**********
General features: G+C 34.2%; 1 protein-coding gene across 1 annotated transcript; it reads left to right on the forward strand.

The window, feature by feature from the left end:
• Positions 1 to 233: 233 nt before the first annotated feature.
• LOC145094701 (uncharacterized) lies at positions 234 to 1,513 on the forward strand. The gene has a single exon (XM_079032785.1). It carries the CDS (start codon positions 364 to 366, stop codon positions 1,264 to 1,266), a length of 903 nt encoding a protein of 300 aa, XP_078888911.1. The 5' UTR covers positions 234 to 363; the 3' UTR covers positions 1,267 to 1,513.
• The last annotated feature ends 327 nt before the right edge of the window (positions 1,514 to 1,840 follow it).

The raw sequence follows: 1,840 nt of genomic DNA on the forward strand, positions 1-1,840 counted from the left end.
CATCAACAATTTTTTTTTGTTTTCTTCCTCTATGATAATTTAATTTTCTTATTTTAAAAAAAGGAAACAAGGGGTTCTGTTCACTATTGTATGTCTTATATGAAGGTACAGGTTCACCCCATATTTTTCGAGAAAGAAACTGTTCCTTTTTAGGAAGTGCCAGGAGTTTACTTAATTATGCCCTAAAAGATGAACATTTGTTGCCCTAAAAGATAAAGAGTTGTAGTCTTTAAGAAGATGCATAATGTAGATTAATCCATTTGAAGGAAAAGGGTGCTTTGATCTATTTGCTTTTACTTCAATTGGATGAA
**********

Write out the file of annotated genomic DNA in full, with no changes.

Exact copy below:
General features: G+C 34.2%; 1 protein-coding gene across 1 annotated transcript; it reads left to right on the forward strand.

The window, feature by feature from the left end:
• Positions 1 to 233: 233 nt before the first annotated feature.
• LOC145094701 (uncharacterized) lies at positions 234 to 1,513 on the forward strand. The gene has a single exon (XM_079032785.1). It carries the CDS (start codon positions 364 to 366, stop codon positions 1,264 to 1,266), a length of 903 nt encoding a protein of 300 aa, XP_078888911.1. The 5' UTR covers positions 234 to 363; the 3' UTR covers positions 1,267 to 1,513.
• The last annotated feature ends 327 nt before the right edge of the window (positions 1,514 to 1,840 follow it).

The raw sequence follows: 1,840 nt of genomic DNA on the forward strand, positions 1-1,840 counted from the left end.
CATCAACAATTTTTTTTTGTTTTCTTCCTCTATGATAATTTAATTTTCTTATTTTAAAAAAAGGAAACAAGGGGTTCTGTTCACTATTGTATGTCTTATATGAAGGTACAGGTTCACCCCATATTTTTCGAGAAAGAAACTGTTCCTTTTTAGGAAGTGCCAGGAGTTTACTTAATTATGCCCTAAAAGATGAACATTTGTTGCCCTAAAAGATAAAGAGTTGTAGTCTTTAAGAAGATGCATAATGTAGATTAATCCATTTGAAGGAAAAGGGTGCTTTGATCTATTTGCTTTTACTTCAATTGGATGAA